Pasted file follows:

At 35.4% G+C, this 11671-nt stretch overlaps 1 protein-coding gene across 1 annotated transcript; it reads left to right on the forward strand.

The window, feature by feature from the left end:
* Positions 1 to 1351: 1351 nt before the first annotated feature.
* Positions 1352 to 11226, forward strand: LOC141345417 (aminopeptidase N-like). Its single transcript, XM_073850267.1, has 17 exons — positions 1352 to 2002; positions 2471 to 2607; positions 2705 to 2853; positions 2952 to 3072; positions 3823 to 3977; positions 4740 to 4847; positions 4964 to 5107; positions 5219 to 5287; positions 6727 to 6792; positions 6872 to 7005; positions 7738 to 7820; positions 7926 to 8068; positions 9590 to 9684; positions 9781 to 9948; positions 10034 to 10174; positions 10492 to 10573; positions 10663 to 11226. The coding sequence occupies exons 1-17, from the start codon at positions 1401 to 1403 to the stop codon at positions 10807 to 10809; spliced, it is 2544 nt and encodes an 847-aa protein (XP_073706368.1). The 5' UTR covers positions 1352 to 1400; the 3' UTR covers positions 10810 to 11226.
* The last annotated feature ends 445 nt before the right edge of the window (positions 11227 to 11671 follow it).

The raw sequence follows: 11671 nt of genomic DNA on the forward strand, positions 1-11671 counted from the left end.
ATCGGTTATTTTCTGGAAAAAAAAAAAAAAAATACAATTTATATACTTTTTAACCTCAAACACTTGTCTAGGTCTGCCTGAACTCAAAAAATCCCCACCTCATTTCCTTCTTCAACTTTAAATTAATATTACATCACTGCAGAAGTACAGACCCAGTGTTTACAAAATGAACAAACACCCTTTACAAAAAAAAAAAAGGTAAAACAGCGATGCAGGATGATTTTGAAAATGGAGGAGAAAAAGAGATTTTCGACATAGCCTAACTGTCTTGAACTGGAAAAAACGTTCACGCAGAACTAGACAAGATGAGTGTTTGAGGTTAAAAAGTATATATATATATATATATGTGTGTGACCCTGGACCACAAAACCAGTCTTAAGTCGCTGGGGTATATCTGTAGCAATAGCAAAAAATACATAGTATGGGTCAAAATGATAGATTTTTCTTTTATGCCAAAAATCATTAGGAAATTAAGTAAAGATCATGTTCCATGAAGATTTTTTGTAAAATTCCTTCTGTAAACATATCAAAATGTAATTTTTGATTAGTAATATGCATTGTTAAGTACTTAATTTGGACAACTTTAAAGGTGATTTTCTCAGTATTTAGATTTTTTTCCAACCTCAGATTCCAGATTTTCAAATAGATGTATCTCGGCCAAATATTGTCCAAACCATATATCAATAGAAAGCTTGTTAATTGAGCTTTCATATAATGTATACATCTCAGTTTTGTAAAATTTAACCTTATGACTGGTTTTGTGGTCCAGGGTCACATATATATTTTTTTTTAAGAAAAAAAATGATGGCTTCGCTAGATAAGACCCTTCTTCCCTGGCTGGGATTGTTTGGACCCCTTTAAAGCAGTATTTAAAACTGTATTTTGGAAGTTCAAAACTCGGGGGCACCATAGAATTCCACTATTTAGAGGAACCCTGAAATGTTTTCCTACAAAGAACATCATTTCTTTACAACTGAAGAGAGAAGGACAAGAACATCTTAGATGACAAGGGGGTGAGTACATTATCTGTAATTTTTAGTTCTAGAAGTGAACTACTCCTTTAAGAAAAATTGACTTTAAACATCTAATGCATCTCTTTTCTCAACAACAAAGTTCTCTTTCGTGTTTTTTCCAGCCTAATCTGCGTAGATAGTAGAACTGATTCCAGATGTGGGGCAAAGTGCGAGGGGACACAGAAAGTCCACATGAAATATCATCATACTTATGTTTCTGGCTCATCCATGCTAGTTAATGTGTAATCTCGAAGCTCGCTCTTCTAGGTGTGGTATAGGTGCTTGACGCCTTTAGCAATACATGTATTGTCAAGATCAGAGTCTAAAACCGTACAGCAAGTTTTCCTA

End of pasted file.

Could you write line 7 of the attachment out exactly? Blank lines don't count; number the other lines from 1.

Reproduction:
ATCGGTTATTTTCTGGAAAAAAAAAAAAAAAATACAATTTATATACTTTTTAACCTCAAACACTTGTCTAGGTCTGCCTGAACTCAAAAAATCCCCACCTCATTTCCTTCTTCAACTTTAAATTAATATTACATCACTGCAGAAGTACAGACCCAGTGTTTACAAAATGAACAAACACCCTTTACAAAAAAAAAAAAGGTAAAACAGCGATGCAGGATGATTTTGAAAATGGAGGAGAAAAAGAGATTTTCGACATAGCCTAACTGTCTTGAACTGGAAAAAACGTTCACGCAGAACTAGACAAGATGAGTGTTTGAGGTTAAAAAGTATATATATATATATATATGTGTGTGACCCTGGACCACAAAACCAGTCTTAAGTCGCTGGGGTATATCTGTAGCAATAGCAAAAAATACATAGTATGGGTCAAAATGATAGATTTTTCTTTTATGCCAAAAATCATTAGGAAATTAAGTAAAGATCATGTTCCATGAAGATTTTTTGTAAAATTCCTTCTGTAAACATATCAAAATGTAATTTTTGATTAGTAATATGCATTGTTAAGTACTTAATTTGGACAACTTTAAAGGTGATTTTCTCAGTATTTAGATTTTTTTCCAACCTCAGATTCCAGATTTTCAAATAGATGTATCTCGGCCAAATATTGTCCAAACCATATATCAATAGAAAGCTTGTTAATTGAGCTTTCATATAATGTATACATCTCAGTTTTGTAAAATTTAACCTTATGACTGGTTTTGTGGTCCAGGGTCACATATATATTTTTTTTTAAGAAAAAAAATGATGGCTTCGCTAGATAAGACCCTTCTTCCCTGGCTGGGATTGTTTGGACCCCTTTAAAGCAGTATTTAAAACTGTATTTTGGAAGTTCAAAACTCGGGGGCACCATAGAATTCCACTATTTAGAGGAACCCTGAAATGTTTTCCTACAAAGAACATCATTTCTTTACAACTGAAGAGAGAAGGACAAGAACATCTTAGATGACAAGGGGGTGAGTACATTATCTGTAATTTTTAGTTCTAGAAGTGAACTACTCCTTTAAGAAAAATTGACTTTAAACATCTAATGCATCTCTTTTCTCAACAACAAAGTTCTCTTTCGTGTTTTTTCCAGCCTAATCTGCGTAGATAGTAGAACTGATTCCAGATGTGGGGCAAAGTGCGAGGGGACACAGAAAGTCCACATGAAATATCATCATACTTATGTTTCTGGCTCATCCATGCTAGTTAATGTGTAATCTCGAAGCTCGCTCTTCTAGGTGTGGTATAGGTGCTTGACGCCTTTAGCAATACATGTATTGTCAAGATCAGAGTCTAAAACCGTACAGCAAGTTTTCCTA